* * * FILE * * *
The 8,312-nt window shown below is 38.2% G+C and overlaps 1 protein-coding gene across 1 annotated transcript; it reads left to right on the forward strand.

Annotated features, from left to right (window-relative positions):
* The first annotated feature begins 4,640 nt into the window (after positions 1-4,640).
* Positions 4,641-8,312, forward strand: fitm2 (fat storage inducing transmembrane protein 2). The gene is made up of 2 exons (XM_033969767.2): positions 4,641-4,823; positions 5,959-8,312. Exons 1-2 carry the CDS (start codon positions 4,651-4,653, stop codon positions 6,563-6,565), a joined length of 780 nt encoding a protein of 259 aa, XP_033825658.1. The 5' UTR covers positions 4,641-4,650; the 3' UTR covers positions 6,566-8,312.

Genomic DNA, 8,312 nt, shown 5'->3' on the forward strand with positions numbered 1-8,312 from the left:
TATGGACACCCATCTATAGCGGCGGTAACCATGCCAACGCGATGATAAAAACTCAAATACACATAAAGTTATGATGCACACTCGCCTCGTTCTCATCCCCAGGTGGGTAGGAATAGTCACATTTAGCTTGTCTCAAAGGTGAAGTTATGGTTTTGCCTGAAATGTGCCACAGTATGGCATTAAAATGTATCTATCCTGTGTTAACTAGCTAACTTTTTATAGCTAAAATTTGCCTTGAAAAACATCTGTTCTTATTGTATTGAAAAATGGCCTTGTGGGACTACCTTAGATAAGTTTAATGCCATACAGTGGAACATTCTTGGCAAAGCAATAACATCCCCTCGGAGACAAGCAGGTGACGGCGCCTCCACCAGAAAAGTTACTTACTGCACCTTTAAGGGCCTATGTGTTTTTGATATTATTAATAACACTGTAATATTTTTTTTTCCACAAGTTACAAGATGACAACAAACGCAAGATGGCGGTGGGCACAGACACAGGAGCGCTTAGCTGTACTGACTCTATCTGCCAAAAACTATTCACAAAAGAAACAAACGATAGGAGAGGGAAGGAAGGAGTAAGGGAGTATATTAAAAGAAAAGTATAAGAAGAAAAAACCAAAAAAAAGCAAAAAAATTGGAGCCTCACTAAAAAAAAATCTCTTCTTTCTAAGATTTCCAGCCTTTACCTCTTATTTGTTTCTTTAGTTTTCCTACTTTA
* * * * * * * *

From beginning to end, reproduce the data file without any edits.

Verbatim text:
The 8,312-nt window shown below is 38.2% G+C and overlaps 1 protein-coding gene across 1 annotated transcript; it reads left to right on the forward strand.

Annotated features, from left to right (window-relative positions):
* The first annotated feature begins 4,640 nt into the window (after positions 1-4,640).
* Positions 4,641-8,312, forward strand: fitm2 (fat storage inducing transmembrane protein 2). The gene is made up of 2 exons (XM_033969767.2): positions 4,641-4,823; positions 5,959-8,312. Exons 1-2 carry the CDS (start codon positions 4,651-4,653, stop codon positions 6,563-6,565), a joined length of 780 nt encoding a protein of 259 aa, XP_033825658.1. The 5' UTR covers positions 4,641-4,650; the 3' UTR covers positions 6,566-8,312.

Genomic DNA, 8,312 nt, shown 5'->3' on the forward strand with positions numbered 1-8,312 from the left:
TATGGACACCCATCTATAGCGGCGGTAACCATGCCAACGCGATGATAAAAACTCAAATACACATAAAGTTATGATGCACACTCGCCTCGTTCTCATCCCCAGGTGGGTAGGAATAGTCACATTTAGCTTGTCTCAAAGGTGAAGTTATGGTTTTGCCTGAAATGTGCCACAGTATGGCATTAAAATGTATCTATCCTGTGTTAACTAGCTAACTTTTTATAGCTAAAATTTGCCTTGAAAAACATCTGTTCTTATTGTATTGAAAAATGGCCTTGTGGGACTACCTTAGATAAGTTTAATGCCATACAGTGGAACATTCTTGGCAAAGCAATAACATCCCCTCGGAGACAAGCAGGTGACGGCGCCTCCACCAGAAAAGTTACTTACTGCACCTTTAAGGGCCTATGTGTTTTTGATATTATTAATAACACTGTAATATTTTTTTTTCCACAAGTTACAAGATGACAACAAACGCAAGATGGCGGTGGGCACAGACACAGGAGCGCTTAGCTGTACTGACTCTATCTGCCAAAAACTATTCACAAAAGAAACAAACGATAGGAGAGGGAAGGAAGGAGTAAGGGAGTATATTAAAAGAAAAGTATAAGAAGAAAAAACCAAAAAAAAGCAAAAAAATTGGAGCCTCACTAAAAAAAAATCTCTTCTTTCTAAGATTTCCAGCCTTTACCTCTTATTTGTTTCTTTAGTTTTCCTACTTTA